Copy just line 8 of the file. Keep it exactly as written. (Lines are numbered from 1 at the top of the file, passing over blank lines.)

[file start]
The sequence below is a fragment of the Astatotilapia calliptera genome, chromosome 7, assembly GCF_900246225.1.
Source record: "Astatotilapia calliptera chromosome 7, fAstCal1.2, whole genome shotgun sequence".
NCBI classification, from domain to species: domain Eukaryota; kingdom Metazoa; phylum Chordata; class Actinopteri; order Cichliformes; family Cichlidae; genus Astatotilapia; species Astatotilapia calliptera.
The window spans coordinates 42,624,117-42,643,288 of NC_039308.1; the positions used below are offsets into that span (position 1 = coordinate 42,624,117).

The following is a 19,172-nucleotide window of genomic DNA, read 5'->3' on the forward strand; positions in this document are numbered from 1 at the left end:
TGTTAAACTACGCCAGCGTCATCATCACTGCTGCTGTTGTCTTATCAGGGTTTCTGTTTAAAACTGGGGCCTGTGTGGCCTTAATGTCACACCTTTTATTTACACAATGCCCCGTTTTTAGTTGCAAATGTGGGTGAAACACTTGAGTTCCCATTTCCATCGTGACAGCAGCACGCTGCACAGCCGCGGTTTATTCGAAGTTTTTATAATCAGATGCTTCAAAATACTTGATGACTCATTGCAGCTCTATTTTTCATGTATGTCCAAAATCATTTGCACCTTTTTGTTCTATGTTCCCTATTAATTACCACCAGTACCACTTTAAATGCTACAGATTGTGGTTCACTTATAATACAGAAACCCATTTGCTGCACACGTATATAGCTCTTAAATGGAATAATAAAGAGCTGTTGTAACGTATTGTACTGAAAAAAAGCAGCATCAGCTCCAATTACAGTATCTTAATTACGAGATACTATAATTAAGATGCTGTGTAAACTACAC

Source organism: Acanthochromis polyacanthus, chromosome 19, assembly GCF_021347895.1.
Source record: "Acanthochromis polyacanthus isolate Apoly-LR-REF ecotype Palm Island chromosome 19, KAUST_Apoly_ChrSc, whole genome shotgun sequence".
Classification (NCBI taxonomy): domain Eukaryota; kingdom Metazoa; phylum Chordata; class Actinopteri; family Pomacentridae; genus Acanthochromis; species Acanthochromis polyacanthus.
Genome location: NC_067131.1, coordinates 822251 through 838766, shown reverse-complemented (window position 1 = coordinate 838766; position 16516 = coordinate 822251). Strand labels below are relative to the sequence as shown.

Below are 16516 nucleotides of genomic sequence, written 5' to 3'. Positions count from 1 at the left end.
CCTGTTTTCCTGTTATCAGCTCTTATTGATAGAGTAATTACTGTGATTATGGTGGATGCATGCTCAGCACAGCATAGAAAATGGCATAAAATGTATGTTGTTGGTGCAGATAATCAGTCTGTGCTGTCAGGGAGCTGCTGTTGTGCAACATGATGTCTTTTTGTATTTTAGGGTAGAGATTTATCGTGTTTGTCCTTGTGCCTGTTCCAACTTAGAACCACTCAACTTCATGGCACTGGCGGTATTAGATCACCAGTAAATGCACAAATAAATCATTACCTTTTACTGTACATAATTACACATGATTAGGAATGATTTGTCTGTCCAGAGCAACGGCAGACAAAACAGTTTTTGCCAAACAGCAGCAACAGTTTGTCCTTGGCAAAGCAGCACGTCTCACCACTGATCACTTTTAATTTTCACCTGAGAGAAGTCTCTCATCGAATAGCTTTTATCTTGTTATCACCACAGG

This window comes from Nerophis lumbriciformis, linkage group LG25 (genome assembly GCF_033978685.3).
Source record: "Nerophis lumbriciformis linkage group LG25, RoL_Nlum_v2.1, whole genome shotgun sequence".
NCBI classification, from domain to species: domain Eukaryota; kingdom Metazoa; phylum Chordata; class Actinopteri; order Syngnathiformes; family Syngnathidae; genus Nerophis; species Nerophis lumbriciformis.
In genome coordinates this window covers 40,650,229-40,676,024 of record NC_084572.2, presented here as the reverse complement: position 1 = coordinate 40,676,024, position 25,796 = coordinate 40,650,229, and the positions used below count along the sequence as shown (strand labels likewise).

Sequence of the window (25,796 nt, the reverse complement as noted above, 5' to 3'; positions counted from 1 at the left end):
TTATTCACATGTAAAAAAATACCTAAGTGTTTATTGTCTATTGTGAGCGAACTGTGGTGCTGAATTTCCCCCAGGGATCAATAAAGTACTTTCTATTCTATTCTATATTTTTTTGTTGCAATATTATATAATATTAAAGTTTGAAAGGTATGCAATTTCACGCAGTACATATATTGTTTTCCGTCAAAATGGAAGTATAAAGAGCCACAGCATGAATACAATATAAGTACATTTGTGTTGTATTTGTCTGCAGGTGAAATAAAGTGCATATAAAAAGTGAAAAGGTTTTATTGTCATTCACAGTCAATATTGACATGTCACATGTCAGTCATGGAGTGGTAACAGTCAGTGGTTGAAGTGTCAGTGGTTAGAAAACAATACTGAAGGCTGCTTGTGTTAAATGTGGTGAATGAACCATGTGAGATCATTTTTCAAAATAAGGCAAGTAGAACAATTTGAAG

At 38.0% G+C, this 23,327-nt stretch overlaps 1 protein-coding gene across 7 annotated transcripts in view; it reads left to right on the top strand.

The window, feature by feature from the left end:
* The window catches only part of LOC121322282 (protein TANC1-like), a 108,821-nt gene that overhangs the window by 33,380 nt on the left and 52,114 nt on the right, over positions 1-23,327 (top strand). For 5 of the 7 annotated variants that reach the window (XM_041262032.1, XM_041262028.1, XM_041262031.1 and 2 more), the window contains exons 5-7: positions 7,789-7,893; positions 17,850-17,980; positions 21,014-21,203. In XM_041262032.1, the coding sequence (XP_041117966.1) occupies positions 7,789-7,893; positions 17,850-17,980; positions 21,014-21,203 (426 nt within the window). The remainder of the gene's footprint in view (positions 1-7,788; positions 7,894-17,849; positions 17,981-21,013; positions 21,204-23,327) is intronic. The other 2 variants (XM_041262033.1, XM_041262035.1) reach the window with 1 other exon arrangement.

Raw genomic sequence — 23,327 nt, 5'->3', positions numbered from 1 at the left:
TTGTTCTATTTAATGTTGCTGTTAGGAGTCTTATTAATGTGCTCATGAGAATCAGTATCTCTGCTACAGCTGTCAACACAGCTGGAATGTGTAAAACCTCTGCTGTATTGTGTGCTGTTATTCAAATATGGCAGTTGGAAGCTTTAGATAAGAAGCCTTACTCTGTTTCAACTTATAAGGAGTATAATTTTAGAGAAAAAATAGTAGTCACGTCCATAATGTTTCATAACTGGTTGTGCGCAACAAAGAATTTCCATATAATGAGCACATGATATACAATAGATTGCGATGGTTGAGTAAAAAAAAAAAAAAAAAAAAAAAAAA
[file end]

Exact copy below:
Source record: "Acanthochromis polyacanthus isolate Apoly-LR-REF ecotype Palm Island chromosome 19, KAUST_Apoly_ChrSc, whole genome shotgun sequence".